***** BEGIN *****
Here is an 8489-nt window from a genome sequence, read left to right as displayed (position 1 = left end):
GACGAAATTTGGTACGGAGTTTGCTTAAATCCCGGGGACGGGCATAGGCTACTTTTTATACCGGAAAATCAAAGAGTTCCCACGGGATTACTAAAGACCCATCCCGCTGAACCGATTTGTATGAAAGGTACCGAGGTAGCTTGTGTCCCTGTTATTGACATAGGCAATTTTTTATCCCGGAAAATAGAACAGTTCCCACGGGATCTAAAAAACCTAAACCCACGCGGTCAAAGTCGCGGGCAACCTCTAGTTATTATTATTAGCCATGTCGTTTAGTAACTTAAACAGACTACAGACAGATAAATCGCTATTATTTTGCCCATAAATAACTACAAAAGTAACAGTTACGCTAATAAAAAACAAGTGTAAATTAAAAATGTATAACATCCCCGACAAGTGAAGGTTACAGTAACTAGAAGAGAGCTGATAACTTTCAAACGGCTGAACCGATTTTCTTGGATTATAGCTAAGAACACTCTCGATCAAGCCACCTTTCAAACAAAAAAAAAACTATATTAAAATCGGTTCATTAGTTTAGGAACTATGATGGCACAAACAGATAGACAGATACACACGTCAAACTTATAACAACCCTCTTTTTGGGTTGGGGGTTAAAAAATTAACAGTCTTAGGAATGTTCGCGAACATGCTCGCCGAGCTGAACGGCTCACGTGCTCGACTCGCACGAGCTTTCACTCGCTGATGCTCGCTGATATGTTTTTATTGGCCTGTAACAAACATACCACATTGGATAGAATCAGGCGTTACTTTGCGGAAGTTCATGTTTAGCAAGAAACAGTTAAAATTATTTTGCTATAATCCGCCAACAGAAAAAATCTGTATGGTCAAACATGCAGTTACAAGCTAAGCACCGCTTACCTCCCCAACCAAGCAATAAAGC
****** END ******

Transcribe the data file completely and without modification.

Here is an 8489-nt window from a genome sequence, read left to right as displayed (position 1 = left end):
GACGAAATTTGGTACGGAGTTTGCTTAAATCCCGGGGACGGGCATAGGCTACTTTTTATACCGGAAAATCAAAGAGTTCCCACGGGATTACTAAAGACCCATCCCGCTGAACCGATTTGTATGAAAGGTACCGAGGTAGCTTGTGTCCCTGTTATTGACATAGGCAATTTTTTATCCCGGAAAATAGAACAGTTCCCACGGGATCTAAAAAACCTAAACCCACGCGGTCAAAGTCGCGGGCAACCTCTAGTTATTATTATTAGCCATGTCGTTTAGTAACTTAAACAGACTACAGACAGATAAATCGCTATTATTTTGCCCATAAATAACTACAAAAGTAACAGTTACGCTAATAAAAAACAAGTGTAAATTAAAAATGTATAACATCCCCGACAAGTGAAGGTTACAGTAACTAGAAGAGAGCTGATAACTTTCAAACGGCTGAACCGATTTTCTTGGATTATAGCTAAGAACACTCTCGATCAAGCCACCTTTCAAACAAAAAAAAAACTATATTAAAATCGGTTCATTAGTTTAGGAACTATGATGGCACAAACAGATAGACAGATACACACGTCAAACTTATAACAACCCTCTTTTTGGGTTGGGGGTTAAAAAATTAACAGTCTTAGGAATGTTCGCGAACATGCTCGCCGAGCTGAACGGCTCACGTGCTCGACTCGCACGAGCTTTCACTCGCTGATGCTCGCTGATATGTTTTTATTGGCCTGTAACAAACATACCACATTGGATAGAATCAGGCGTTACTTTGCGGAAGTTCATGTTTAGCAAGAAACAGTTAAAATTATTTTGCTATAATCCGCCAACAGAAAAAATCTGTATGGTCAAACATGCAGTTACAAGCTAAGCACCGCTTACCTCCCCAACCAAGCAATAAAGC